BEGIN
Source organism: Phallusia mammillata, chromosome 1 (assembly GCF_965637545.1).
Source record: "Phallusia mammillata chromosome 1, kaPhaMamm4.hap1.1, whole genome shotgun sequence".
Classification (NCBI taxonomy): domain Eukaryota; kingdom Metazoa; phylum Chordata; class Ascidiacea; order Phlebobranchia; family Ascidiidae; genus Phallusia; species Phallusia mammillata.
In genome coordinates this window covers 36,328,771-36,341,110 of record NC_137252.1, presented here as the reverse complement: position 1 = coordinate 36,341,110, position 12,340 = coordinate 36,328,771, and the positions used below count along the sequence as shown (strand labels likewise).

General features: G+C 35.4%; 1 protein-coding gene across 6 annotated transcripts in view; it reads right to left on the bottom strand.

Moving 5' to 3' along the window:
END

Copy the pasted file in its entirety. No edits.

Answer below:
Source organism: Phallusia mammillata, chromosome 1 (assembly GCF_965637545.1).
Source record: "Phallusia mammillata chromosome 1, kaPhaMamm4.hap1.1, whole genome shotgun sequence".
Classification (NCBI taxonomy): domain Eukaryota; kingdom Metazoa; phylum Chordata; class Ascidiacea; order Phlebobranchia; family Ascidiidae; genus Phallusia; species Phallusia mammillata.
In genome coordinates this window covers 36,328,771-36,341,110 of record NC_137252.1, presented here as the reverse complement: position 1 = coordinate 36,341,110, position 12,340 = coordinate 36,328,771, and the positions used below count along the sequence as shown (strand labels likewise).

General features: G+C 35.4%; 1 protein-coding gene across 6 annotated transcripts in view; it reads right to left on the bottom strand.

Moving 5' to 3' along the window: